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A survey of students’ and junior doctors’ confidence in diagnosing in skin of colour

Nasra Ashur1, Janne Sorensen1, Simon Francis Thomsen2, Ditte Marie Saunte3, 4, Jacob P. Thyssen2& Marie Norredam1

18. sep. 2023
13 min.


A survey of students’ and junior doctors’ confidence in diagnosing in skin of colour

Denmark has become increasingly diverse as a result of immigration. As of 2022, non-Western immigrants and their descendants constitute 9.7% (n = 574,641) of the Danish population [1]. Although people of colour are affected by skin cancer at a much lower incidence than the white population, they are more likely to have greater morbidity and mortality from skin cancer due to, e.g., delayed diagnoses [2-5]. While these studies are from the US, similar dynamics are likely to be found in Denmark where studies point to significant health inequalities among ethnic minorities [6, 7], including delay in diagnosis. In addition, health professionals feel unsure and unprepared when delivering healthcare to migrants and ethnic minorities [8, 9]. The dermatology curriculum should ensure that medical students are prepared to treat all patients in Danish healthcare, ultimately reducing ethnic inequalities in health. To our knowledge, medical students’ confidence level when diagnosing dermatological diseases in skin of colour (SoC) has not been investigated in a European context. However, a Canadian study found that medical students were less confident in diagnosing dermatological diseases in SoC [10].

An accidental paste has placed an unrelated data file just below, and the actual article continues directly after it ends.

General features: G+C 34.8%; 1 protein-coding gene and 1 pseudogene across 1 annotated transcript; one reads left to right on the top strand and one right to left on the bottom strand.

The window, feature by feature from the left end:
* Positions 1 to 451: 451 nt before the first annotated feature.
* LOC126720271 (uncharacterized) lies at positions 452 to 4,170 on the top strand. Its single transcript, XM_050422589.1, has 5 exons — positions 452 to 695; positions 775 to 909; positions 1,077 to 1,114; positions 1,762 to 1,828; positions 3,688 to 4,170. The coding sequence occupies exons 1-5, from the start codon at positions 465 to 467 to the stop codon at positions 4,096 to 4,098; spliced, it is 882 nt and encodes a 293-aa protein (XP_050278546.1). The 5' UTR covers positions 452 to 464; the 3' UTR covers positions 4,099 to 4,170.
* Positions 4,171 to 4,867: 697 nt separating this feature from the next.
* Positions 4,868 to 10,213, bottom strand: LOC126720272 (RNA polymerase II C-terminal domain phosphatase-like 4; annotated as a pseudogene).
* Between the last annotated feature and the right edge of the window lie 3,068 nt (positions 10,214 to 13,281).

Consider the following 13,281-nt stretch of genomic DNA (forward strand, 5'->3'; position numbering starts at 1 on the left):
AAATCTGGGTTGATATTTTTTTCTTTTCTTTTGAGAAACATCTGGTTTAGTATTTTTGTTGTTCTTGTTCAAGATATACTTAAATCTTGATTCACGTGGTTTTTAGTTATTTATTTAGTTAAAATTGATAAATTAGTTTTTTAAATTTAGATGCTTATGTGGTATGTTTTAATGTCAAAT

The purpose of this study was to elucidate if the dermatology curriculum in Denmark reflects the diversity of the population and prepares medical students to diagnose dermatological diseases in patients with SoC.

The study was conducted with medical students from all four medical schools in Denmark.

All four schools teach dermatology as part of their master’s programmes at either the third or sixth and final semester of medical school. The education form for all medical schools is a combination of lectures (some online) and a case-based flipped classroom approach in which some schools also include patients in the class. However, the distribution of the two differs between schools as does the time allocated for the course. The schools have allocated 24-50 hours (excluding independent reading) to teach students the dermatology curriculum.